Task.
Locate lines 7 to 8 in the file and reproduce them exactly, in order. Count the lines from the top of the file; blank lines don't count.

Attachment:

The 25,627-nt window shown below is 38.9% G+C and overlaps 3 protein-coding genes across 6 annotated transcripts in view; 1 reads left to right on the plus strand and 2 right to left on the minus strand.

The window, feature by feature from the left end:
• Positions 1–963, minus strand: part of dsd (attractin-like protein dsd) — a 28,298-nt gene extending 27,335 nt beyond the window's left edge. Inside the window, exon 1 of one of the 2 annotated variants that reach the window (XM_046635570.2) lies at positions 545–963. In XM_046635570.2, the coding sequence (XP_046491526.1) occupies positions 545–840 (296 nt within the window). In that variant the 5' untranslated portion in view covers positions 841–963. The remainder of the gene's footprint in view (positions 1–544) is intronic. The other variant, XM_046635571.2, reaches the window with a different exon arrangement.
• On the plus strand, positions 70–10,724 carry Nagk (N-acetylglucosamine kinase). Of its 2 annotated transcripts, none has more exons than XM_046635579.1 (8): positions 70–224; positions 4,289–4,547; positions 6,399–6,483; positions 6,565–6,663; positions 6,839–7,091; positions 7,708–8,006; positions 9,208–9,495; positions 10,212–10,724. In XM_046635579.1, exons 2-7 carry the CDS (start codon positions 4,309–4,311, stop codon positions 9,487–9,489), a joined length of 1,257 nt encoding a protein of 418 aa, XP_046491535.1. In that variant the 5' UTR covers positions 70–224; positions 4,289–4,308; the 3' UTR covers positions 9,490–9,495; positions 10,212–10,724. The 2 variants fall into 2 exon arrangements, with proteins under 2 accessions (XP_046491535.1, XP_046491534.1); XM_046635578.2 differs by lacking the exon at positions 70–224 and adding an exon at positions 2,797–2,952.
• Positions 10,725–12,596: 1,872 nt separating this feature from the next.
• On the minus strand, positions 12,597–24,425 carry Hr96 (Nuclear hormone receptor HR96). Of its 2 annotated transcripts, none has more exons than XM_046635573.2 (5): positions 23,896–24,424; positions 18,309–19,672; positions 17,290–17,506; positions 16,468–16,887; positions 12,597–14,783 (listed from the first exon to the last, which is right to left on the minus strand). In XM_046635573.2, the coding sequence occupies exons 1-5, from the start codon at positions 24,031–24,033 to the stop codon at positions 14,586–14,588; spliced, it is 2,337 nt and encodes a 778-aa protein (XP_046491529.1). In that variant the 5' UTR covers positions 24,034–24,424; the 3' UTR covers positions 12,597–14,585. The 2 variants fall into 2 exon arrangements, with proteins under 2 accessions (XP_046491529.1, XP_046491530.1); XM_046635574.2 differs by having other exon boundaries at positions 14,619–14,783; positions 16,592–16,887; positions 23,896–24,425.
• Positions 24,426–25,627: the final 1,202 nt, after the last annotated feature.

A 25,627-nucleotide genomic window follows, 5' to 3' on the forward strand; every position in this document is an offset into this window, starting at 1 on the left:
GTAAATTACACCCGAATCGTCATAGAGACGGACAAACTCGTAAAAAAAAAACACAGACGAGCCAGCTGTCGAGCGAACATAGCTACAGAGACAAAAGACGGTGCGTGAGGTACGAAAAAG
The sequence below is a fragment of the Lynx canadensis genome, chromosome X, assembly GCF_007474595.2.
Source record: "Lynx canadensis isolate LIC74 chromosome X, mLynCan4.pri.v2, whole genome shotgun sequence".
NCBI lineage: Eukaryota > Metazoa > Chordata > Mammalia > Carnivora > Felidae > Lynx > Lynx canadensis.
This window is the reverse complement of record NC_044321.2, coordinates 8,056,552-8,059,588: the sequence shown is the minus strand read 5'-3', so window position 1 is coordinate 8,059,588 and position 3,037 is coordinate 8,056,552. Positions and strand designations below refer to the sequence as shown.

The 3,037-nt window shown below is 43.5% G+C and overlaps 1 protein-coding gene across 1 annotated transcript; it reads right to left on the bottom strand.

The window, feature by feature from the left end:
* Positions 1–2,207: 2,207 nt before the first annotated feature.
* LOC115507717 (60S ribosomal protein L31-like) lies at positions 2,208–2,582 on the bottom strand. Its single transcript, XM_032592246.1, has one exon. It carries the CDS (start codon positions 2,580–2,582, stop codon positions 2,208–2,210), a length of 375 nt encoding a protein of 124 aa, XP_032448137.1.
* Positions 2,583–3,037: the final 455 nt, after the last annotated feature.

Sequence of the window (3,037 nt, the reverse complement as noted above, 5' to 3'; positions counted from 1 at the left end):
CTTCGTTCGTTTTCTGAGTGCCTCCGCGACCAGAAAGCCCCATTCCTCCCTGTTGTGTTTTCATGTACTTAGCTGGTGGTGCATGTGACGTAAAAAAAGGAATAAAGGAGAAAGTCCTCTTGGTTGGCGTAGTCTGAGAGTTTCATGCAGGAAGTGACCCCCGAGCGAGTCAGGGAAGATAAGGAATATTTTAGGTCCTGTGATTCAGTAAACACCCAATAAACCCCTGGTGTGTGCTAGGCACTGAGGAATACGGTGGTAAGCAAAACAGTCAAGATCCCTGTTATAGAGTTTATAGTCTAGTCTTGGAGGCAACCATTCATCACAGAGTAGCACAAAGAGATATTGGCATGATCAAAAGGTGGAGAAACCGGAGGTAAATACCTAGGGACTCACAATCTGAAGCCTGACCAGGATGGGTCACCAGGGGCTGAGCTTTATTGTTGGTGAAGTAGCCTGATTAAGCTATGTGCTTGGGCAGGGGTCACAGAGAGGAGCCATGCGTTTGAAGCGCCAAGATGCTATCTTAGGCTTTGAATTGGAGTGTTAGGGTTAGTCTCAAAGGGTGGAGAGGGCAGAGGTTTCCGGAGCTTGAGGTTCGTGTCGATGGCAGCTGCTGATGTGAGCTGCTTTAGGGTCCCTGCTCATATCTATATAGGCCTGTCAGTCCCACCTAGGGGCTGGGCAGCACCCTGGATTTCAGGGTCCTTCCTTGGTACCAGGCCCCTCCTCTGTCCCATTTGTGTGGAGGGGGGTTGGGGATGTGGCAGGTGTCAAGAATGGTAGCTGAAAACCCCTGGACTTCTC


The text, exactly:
• Positions 24,426–25,627: the final 1,202 nt, after the last annotated feature.

A 25,627-nucleotide genomic window follows, 5' to 3' on the forward strand; every position in this document is an offset into this window, starting at 1 on the left: